Rosemary Forsyth

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Rosemary Forsyth
Born (1943-07-06) July 6, 1943 (age 74)
Montréal, Québec, Canada
Nationality Canadian-American
Citizenship United States, Canada
Occupation Actress, model
Years active 1963–2008
Spouse(s) Michael Tolan (? - ?)
Ron Waranch (1972 - ?)
Alan Skip Horwits (1980 - ?)
Children 1 daughter

Rosemary Forsyth (born July 6, 1943) is a Canadian-born American actress and model most notable for her role as Bronwyn opposite Charlton Heston in The War Lord in 1965.

Early years[edit]

Forsyth was born in Montréal, Québec, Canada.[1] Her father, David Forsyth,[2] was Scots-Canadian; her mother was an Irish American[3] who worked as a model in New York using her maiden name, Rosemary Collins.[2] Her parents separated when she was an infant, and at 5 years of age she and her mother moved to New York. She studied drama in both high school and college, and she became a model as a teenager.[1] Educated in Stockbridge, Massachusetts,[4] She added to her acting studies by attending the Wynn Handman Drama School in New York.[1] Before she became a model, she worked as a file clerk and a counselor at a camp.[4]

Career[edit]

A caption under Forsyth's picture in Life reported, "Rosemary ... was plucked out of a magazine by Universal, then sent to New York for 18 months to act in TV, summer stock, anywhere she could find seasoning jobs." [5]

She made her acting debut in 1963 on the TV series Route 66 as Claire in episode No. 101, "I Wouldn't Start From Here". She made her film debut in 1965 in Shenandoah from Universal Pictures as James Stewart's daughter.[6]

She starred in The War Lord with Charlton Heston, for which she was nominated for a Golden Globe Award,[citation needed] and the western comedy Texas Across the River opposite Dean Martin.

Forsyth's other notable film credits during the 1960s and '70s include What Ever Happened to Aunt Alice?, Some Kind of a Nut, How Do I Love Thee?, The Brotherhood of the Bell, City Beneath the Sea, Black Eye and opposite Heston again in the disaster film Gray Lady Down.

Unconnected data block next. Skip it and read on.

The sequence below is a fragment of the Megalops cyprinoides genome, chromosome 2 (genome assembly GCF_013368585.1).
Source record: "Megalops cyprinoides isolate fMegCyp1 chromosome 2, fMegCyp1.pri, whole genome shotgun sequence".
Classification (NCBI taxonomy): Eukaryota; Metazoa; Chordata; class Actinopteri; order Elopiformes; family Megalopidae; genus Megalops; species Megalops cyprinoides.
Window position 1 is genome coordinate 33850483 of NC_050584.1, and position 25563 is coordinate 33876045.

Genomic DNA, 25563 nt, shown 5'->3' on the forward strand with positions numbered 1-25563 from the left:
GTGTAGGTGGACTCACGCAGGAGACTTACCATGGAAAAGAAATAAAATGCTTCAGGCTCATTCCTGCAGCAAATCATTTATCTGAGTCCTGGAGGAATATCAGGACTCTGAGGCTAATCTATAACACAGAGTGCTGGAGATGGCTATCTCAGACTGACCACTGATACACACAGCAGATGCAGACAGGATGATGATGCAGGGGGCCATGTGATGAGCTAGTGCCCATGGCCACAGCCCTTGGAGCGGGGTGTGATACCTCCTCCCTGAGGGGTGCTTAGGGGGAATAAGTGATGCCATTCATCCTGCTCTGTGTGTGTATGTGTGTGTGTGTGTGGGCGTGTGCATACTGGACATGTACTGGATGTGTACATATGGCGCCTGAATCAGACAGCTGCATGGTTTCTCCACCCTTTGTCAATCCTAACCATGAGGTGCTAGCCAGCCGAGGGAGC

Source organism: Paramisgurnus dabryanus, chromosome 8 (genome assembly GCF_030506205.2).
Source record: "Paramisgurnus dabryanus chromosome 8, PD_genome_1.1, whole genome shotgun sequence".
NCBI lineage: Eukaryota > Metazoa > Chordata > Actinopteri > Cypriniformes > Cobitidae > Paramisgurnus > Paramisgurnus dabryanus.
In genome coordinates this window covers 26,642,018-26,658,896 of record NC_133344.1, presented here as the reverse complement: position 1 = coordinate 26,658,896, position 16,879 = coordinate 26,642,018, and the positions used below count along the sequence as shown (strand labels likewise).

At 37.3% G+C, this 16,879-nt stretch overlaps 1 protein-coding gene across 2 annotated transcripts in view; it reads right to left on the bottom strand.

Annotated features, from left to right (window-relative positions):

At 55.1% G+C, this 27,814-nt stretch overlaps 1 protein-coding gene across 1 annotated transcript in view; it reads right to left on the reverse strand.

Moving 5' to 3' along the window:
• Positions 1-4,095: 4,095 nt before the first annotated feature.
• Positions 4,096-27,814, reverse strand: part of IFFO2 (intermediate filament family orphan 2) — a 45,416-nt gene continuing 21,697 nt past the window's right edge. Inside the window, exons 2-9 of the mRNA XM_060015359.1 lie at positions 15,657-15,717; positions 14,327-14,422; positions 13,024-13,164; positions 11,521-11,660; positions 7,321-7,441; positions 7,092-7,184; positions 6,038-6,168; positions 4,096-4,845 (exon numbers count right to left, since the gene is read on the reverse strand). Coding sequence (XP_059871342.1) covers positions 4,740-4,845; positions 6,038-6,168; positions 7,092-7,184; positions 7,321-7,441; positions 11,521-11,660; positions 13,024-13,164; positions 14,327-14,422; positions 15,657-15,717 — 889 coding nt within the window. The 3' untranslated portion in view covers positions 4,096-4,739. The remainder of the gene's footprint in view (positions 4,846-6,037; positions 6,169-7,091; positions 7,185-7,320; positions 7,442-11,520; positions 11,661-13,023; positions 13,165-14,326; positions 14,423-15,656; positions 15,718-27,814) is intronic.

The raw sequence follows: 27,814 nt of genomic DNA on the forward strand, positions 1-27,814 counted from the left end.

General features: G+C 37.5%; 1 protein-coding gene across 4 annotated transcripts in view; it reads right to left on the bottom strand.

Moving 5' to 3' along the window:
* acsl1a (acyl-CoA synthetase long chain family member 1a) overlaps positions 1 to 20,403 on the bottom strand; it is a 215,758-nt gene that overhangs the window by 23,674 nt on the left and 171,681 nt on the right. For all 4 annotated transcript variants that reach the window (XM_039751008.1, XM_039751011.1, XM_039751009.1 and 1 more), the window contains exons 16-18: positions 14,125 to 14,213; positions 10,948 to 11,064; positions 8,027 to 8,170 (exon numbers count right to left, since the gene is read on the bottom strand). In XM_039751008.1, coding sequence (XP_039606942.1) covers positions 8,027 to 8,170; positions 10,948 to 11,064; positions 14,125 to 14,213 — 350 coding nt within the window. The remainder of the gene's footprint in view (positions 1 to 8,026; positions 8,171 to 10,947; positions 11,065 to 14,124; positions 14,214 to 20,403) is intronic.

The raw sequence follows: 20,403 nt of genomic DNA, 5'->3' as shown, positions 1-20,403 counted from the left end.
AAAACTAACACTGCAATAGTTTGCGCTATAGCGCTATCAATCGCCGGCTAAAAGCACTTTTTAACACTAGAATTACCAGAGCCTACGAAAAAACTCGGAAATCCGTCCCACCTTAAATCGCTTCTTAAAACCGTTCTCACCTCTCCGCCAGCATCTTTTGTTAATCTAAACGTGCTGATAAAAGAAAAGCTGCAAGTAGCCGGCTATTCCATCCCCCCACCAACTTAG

By 1971, she started showing up in television frequently. She starred in a pilot for a television series, Is there a Doctor in the House?, about a young city doctor who moves to the country to work with a crusty older doctor played by William Windom,[7]:512 but the series was not picked up. From the mid-1970s and on, she worked primarily in television.[6] She was featured in the Columbo television series episode "Murder by the Book," directed by Steven Spielberg.

In the early 1960s, Forsyth was the second actress to play Joan Miller on The Defenders.[7]:248 She portrayed Sophia Wayne Capwell on Santa Barbara (1984). She played the fourth Laura Spencer Horton on Days of Our Lives, from 1976–1980, and appeared as Ann McFadden on Dallas[7] (1985).

She guest-starred on such television shows as Fantasy Island, Magnum, P.I., Remington Steele, JAG, Star Trek: Voyager, Murder, She Wrote, Chicago Hope and ER, as well as appearing in the films The Gladiator (1986), A Case for Murder (1993), Exit to Eden (1994), Daylight (1996) and Girl (1998).[citation needed] She had a small but pivotal role in 1994's Disclosure, a film starring Michael Douglas based on a novel by Michael Crichton.

Personal life[edit]

Forsyth was married to actor Michael Tolan.[8] In 1972, she married Ron Waranch.[9] In 1980, she married Alan Skip Horwits.[10]

Recognition[edit]

In 1966, Forsyth was nominated for the Golden Globe Award "New Star of the Year-Actress" for her work in Shenandoah.[11]

Selected filmography[edit]

References[edit]

  1. ^ a b c "Hollywood's $9 Million Bet". Eureka Humboldt Standard. California, Eureka. Family Weekly. July 17, 1965. p. 36. Retrieved August 19, 2017 – via Newspapers.com.  open access publication – free to read
  2. ^ a b "(untitled)". Albuquerque Journal. New Mexico, Albuquerque. February 7, 1965. p. 81. Retrieved August 19, 2017 – via Newspapers.com.  open access publication – free to read
  3. ^ Kennedy, Carol (February 3, 1966). "Leggy Blonde Instant Star". The Brandon Sun. Canada, Brandon, Manitoba. Canadian Press. p. 8. Retrieved August 19, 2017 – via Newspapers.com.  open access publication – free to read
  4. ^ a b Boyle, Hal (April 8, 1965). "Rosemary Forsyth? She'll Be A Star". Daily Independent Journal. California, San Rafael. Associated Press. p. 36. Retrieved August 19, 2017 – via Newspapers.com.  open access publication – free to read
  5. ^ "Rosemary Forsyth". Life. October 2, 1964. Retrieved 19 August 2017. 
  6. ^ a b Rosemary Forsyth profile at allrovi.com
  7. ^ a b c Terrace, Vincent (2011). Encyclopedia of Television Shows, 1925 through 2010 (2nd ed.). Jefferson, N.C.: McFarland & Company, Inc., Publishers. p. 229. ISBN 978-0-7864-6477-7. 
  8. ^ Lentz, Harris M. III (2012). Obituaries in the Performing Arts, 2011. McFarland. ISBN 9780786469949. Retrieved 19 August 2017. 
  9. ^ Martin, Bob (April 27, 1975). "Rosemary Forsyth soups up career as an actress". Independent Press-Telegram. California, Long Beach. p. 88. Retrieved August 19, 2017 – via Newspapers.com.  open access publication – free to read
  10. ^ "Rosemary Forsyth Biography (1943?-)". Film Reference. Archived from the original on 20 August 2017. Retrieved 20 August 2017. 
  11. ^ "Rosemary Forsyth". Golden Globe Awards. Hollywood Foreign Press Association. Archived from the original on 20 August 2017. Retrieved 20 August 2017. 

External links[edit]